The word “urban” is supposed to mean 1) of, pertaining to, or designating a city or town, 2) living in a city, 3) characteristic of or accustomed to cities. Nowadays, however, you can see it being used everywhere by marketing jerkwads and touchy-feely hipster types to create a soft, comfy feeling about city-related things. Our cities are being transformed into “urban villages” (check out this blog for a great example) and young people with laptops and mobile phones have become “urban nomads” occupying their “urban dwellings.” What the fuck is a “urban nomad”? Bullshit, that’s what. You’re a tool with an iPhone at Starbucks, simple as that. (I’ve always thought “global village” was pretentious, but “urban village” borders on worse.)
Clothing is where the urban stuff really kicks in. Somewhere, sometime, “urban” became synonymous with street/hip-hop culture. Probably the work of those marketing jerkwads again. When shopping online you can buy “Urban Clothing for Global Streetwear Culture” (karmaloop.com), some “Hip Hop clothing, street & Urban apparel” (cluburban.com), some “Authentic Urban wear” (urbanclothingultd.com…wow, authentic!), and “streetwear, skate clothes, hip hop & urban clothing” at theurbanshop.co.uk. Even when they’re using the word in its original context, they’re using it way too much. Seattle alone has a ton of them: a wildlife habitat called “Seattle Urban Nature”, a golf club called “Seattle Urban Golf”, an entertainment promotion site called urbanseattle.com, an online shop called “Seattle Urban Nature Store”, a pet store near downtown called “Urban Beast”, and on and on. Christ, enough already! We get the city-living concept, it’s time to move on. You know, like an urban nomad.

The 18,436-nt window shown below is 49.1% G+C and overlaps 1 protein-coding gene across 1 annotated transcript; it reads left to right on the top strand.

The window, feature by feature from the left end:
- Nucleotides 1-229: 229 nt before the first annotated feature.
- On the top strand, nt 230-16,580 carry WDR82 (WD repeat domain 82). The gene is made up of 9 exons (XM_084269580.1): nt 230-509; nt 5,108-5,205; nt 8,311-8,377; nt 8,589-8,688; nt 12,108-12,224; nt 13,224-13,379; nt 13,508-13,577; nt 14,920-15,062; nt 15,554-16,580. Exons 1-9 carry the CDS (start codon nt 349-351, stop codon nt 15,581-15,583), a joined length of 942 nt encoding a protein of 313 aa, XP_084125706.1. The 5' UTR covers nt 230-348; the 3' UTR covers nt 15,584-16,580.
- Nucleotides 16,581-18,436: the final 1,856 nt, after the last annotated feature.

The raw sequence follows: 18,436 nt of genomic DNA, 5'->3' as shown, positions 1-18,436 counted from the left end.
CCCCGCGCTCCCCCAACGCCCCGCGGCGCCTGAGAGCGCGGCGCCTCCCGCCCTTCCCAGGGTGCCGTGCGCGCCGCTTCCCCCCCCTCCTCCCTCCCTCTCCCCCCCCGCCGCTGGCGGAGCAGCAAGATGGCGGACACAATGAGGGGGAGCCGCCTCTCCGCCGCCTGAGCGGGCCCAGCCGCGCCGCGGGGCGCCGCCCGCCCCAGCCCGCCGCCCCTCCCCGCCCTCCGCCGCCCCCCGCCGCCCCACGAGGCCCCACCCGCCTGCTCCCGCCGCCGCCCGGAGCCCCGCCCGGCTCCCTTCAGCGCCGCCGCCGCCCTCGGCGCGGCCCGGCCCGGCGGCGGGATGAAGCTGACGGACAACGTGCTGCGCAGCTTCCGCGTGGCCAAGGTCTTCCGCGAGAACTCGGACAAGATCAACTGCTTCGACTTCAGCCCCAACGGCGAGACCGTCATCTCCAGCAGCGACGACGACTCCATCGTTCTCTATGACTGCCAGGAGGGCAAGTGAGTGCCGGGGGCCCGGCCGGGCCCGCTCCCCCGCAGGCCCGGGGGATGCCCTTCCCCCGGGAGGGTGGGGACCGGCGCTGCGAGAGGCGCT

I’d also like to register a complaint about clothing companies using the word “outfitters.” Sonoma Outfitters, American Outfitters, American Eagle Outfitters, etc. The worst is, of course, Urban Outfitters — talk about a double whammy. It’s simply pretentious marketing peepeecaca meant to invoke an air of utilitarian ruggedness, as if you bought those cargo pants out of the back of a supply truck on your way to your latest jungle safari or something. (That’s another word they’re overusing: “supply.” Hello, Mossimo Supply Co.? You’re selling, not supplying. Sigh.)
OK, I’m done. 🙂